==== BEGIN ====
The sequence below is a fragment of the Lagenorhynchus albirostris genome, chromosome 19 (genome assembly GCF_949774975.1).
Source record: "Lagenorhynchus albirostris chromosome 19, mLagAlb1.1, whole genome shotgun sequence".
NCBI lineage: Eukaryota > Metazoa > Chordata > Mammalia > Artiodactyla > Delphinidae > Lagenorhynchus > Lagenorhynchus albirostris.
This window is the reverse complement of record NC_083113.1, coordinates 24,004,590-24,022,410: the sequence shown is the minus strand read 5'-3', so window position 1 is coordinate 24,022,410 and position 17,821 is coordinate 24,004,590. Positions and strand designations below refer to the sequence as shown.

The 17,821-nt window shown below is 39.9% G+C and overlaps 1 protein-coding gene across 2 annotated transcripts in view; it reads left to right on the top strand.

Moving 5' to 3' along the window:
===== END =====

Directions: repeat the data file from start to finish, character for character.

The sequence below is a fragment of the Lagenorhynchus albirostris genome, chromosome 19 (genome assembly GCF_949774975.1).
Source record: "Lagenorhynchus albirostris chromosome 19, mLagAlb1.1, whole genome shotgun sequence".
NCBI lineage: Eukaryota > Metazoa > Chordata > Mammalia > Artiodactyla > Delphinidae > Lagenorhynchus > Lagenorhynchus albirostris.
This window is the reverse complement of record NC_083113.1, coordinates 24,004,590-24,022,410: the sequence shown is the minus strand read 5'-3', so window position 1 is coordinate 24,022,410 and position 17,821 is coordinate 24,004,590. Positions and strand designations below refer to the sequence as shown.

The 17,821-nt window shown below is 39.9% G+C and overlaps 1 protein-coding gene across 2 annotated transcripts in view; it reads left to right on the top strand.

Moving 5' to 3' along the window: